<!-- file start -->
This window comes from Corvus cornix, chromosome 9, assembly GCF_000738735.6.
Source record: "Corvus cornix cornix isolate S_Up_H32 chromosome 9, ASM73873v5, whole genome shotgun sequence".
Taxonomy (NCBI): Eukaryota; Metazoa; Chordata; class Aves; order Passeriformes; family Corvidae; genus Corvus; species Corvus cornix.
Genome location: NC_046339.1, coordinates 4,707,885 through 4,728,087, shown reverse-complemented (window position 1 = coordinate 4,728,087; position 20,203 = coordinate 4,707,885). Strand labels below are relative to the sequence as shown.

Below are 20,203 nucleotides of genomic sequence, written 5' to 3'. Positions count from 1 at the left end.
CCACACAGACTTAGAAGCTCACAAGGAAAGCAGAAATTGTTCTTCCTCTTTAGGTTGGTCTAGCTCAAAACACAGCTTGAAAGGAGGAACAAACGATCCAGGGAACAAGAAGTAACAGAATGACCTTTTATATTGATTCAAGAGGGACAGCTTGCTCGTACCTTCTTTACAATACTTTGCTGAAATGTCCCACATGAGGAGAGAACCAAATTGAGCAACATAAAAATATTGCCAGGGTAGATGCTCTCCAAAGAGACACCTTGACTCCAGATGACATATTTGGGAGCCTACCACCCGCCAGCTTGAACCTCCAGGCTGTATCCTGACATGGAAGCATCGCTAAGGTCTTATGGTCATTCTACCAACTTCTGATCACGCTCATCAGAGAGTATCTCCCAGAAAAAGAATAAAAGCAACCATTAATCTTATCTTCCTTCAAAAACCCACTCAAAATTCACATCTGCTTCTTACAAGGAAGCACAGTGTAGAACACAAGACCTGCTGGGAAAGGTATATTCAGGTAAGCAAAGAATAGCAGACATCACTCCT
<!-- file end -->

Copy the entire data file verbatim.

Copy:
This window comes from Corvus cornix, chromosome 9, assembly GCF_000738735.6.
Source record: "Corvus cornix cornix isolate S_Up_H32 chromosome 9, ASM73873v5, whole genome shotgun sequence".
Taxonomy (NCBI): Eukaryota; Metazoa; Chordata; class Aves; order Passeriformes; family Corvidae; genus Corvus; species Corvus cornix.
Genome location: NC_046339.1, coordinates 4,707,885 through 4,728,087, shown reverse-complemented (window position 1 = coordinate 4,728,087; position 20,203 = coordinate 4,707,885). Strand labels below are relative to the sequence as shown.

Below are 20,203 nucleotides of genomic sequence, written 5' to 3'. Positions count from 1 at the left end.
CCACACAGACTTAGAAGCTCACAAGGAAAGCAGAAATTGTTCTTCCTCTTTAGGTTGGTCTAGCTCAAAACACAGCTTGAAAGGAGGAACAAACGATCCAGGGAACAAGAAGTAACAGAATGACCTTTTATATTGATTCAAGAGGGACAGCTTGCTCGTACCTTCTTTACAATACTTTGCTGAAATGTCCCACATGAGGAGAGAACCAAATTGAGCAACATAAAAATATTGCCAGGGTAGATGCTCTCCAAAGAGACACCTTGACTCCAGATGACATATTTGGGAGCCTACCACCCGCCAGCTTGAACCTCCAGGCTGTATCCTGACATGGAAGCATCGCTAAGGTCTTATGGTCATTCTACCAACTTCTGATCACGCTCATCAGAGAGTATCTCCCAGAAAAAGAATAAAAGCAACCATTAATCTTATCTTCCTTCAAAAACCCACTCAAAATTCACATCTGCTTCTTACAAGGAAGCACAGTGTAGAACACAAGACCTGCTGGGAAAGGTATATTCAGGTAAGCAAAGAATAGCAGACATCACTCCT